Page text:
Rosemarie Trockel at Gladstone Gallery

Installation view. (Courtesy Gladstone Gallery)

Installation view. (Courtesy Gladstone Gallery)

Rosemarie Trockel’s new work is as charming and cryptic as ever. The German artist’s 2012 New Museum survey, which she helped curate, included her work among a constellation of so-called outsider artists, obsessive practitioners of craft. It was hermetic and opaque and captivating.

For her sixth show at Gladstone, her first in seven years, she has gone bracingly barebones. About 30 of her signature wool pieces line the walls. She makes these with nothing more than wraps of yarn, so naturally they are pretty much all abstractions based on thin bands of color. Very Warm for May (2013) has alternating raspberry and black yarn, Beach Cabana (2013) is a kind of hyper-abstracted beachside scene, and Black Cab 1 (2011) has nothing but black, its yarn pieces spaced out so that their fuzz colors the transparent sections between them. It’s inexplicably creepy. You can think of them as arch rejoinders to Gerhard Richter’s recent high-tech “strip” paintings, experimental models for generic fabric patterns, fragile color studies or invitations to plumb unspoken feelings about textiles. They’re all of those things and more.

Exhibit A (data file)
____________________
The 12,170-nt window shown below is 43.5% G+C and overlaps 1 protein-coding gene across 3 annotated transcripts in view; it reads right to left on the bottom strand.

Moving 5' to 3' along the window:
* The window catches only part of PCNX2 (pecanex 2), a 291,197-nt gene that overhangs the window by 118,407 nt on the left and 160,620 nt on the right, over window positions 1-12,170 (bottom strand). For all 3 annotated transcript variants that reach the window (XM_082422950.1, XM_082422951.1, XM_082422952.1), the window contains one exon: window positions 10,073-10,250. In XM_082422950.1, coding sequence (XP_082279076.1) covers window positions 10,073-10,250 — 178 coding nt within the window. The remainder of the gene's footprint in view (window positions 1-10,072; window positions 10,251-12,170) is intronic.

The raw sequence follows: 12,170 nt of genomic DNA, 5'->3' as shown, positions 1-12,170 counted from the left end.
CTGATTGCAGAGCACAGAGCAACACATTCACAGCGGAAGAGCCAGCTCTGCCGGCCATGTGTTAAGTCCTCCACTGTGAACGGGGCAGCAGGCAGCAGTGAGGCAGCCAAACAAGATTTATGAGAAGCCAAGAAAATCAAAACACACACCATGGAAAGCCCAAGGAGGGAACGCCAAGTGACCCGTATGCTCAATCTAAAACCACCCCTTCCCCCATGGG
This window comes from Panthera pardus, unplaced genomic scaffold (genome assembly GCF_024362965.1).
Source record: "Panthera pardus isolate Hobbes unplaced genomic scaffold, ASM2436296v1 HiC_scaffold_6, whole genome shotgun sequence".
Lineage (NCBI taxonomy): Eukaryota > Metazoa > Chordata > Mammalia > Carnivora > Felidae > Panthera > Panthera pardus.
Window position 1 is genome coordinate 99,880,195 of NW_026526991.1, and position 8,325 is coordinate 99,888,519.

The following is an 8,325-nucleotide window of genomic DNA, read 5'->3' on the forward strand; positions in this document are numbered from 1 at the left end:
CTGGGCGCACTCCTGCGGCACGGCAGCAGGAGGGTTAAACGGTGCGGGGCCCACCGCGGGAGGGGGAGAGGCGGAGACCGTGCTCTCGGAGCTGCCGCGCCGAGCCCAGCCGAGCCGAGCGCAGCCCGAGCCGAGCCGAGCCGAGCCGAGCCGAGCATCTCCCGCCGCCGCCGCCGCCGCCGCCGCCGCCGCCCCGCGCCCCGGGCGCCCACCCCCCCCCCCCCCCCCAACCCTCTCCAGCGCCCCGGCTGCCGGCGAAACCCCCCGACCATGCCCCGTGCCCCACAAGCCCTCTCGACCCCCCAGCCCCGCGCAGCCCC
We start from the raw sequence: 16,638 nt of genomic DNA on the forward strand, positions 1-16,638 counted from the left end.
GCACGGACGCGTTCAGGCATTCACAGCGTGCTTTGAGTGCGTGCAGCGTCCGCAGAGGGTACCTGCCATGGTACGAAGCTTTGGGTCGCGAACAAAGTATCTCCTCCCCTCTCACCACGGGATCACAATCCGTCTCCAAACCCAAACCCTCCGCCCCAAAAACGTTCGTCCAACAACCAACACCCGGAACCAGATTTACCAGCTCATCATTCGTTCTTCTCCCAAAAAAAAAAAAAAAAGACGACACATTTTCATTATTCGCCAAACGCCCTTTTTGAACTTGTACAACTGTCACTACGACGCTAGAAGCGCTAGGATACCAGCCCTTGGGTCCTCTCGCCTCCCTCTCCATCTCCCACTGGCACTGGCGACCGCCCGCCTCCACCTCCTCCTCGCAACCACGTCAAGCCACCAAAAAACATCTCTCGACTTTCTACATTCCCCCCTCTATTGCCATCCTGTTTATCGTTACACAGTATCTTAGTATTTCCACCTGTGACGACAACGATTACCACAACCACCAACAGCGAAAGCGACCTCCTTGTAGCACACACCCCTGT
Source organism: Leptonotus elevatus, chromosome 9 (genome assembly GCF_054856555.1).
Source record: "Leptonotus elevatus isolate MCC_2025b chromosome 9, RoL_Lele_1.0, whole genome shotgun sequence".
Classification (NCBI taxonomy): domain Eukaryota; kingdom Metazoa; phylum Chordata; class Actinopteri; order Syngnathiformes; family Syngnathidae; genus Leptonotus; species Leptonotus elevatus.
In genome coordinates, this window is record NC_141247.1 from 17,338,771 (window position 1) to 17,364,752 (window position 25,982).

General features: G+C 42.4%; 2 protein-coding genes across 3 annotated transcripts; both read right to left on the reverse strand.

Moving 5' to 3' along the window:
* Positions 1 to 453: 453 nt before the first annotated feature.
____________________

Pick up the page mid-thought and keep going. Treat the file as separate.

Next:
There are also wall-mounted casts of meat and two pieces that resemble twin sofas and a chair. They’re covered in plastic, as if work is still going on in the room; an unfinished quality permeates the exhibition. In so much of Chelsea, slick finishes and disquieting size reign supreme. Ms. Trockel is a potent antidote. (Through Dec. 21)